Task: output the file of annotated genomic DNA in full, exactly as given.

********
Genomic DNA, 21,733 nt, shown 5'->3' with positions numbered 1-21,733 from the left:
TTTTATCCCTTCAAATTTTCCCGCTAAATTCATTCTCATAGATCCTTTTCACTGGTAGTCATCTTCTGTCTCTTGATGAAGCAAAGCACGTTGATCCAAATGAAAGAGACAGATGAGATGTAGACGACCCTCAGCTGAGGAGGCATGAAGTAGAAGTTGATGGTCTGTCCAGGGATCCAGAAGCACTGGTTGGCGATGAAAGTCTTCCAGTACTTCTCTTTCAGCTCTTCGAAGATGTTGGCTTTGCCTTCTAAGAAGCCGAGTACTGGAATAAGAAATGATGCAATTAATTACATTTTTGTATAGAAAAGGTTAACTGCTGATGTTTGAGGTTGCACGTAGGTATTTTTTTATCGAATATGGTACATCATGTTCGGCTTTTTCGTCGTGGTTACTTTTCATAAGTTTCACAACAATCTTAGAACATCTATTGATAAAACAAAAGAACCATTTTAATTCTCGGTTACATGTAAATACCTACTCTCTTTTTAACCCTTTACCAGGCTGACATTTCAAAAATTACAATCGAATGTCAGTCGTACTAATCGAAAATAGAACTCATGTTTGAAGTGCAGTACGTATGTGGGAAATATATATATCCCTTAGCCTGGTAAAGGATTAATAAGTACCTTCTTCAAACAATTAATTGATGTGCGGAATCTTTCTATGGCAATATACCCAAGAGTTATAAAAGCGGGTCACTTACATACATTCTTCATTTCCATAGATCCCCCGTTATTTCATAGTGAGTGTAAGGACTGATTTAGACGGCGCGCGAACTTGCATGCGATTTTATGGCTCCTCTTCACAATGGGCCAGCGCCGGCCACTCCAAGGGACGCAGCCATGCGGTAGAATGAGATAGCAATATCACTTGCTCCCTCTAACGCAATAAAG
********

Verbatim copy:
Genomic DNA, 21,733 nt, shown 5'->3' with positions numbered 1-21,733 from the left:
TTTTATCCCTTCAAATTTTCCCGCTAAATTCATTCTCATAGATCCTTTTCACTGGTAGTCATCTTCTGTCTCTTGATGAAGCAAAGCACGTTGATCCAAATGAAAGAGACAGATGAGATGTAGACGACCCTCAGCTGAGGAGGCATGAAGTAGAAGTTGATGGTCTGTCCAGGGATCCAGAAGCACTGGTTGGCGATGAAAGTCTTCCAGTACTTCTCTTTCAGCTCTTCGAAGATGTTGGCTTTGCCTTCTAAGAAGCCGAGTACTGGAATAAGAAATGATGCAATTAATTACATTTTTGTATAGAAAAGGTTAACTGCTGATGTTTGAGGTTGCACGTAGGTATTTTTTTATCGAATATGGTACATCATGTTCGGCTTTTTCGTCGTGGTTACTTTTCATAAGTTTCACAACAATCTTAGAACATCTATTGATAAAACAAAAGAACCATTTTAATTCTCGGTTACATGTAAATACCTACTCTCTTTTTAACCCTTTACCAGGCTGACATTTCAAAAATTACAATCGAATGTCAGTCGTACTAATCGAAAATAGAACTCATGTTTGAAGTGCAGTACGTATGTGGGAAATATATATATCCCTTAGCCTGGTAAAGGATTAATAAGTACCTTCTTCAAACAATTAATTGATGTGCGGAATCTTTCTATGGCAATATACCCAAGAGTTATAAAAGCGGGTCACTTACATACATTCTTCATTTCCATAGATCCCCCGTTATTTCATAGTGAGTGTAAGGACTGATTTAGACGGCGCGCGAACTTGCATGCGATTTTATGGCTCCTCTTCACAATGGGCCAGCGCCGGCCACTCCAAGGGACGCAGCCATGCGGTAGAATGAGATAGCAATATCACTTGCTCCCTCTAACGCAATAAAG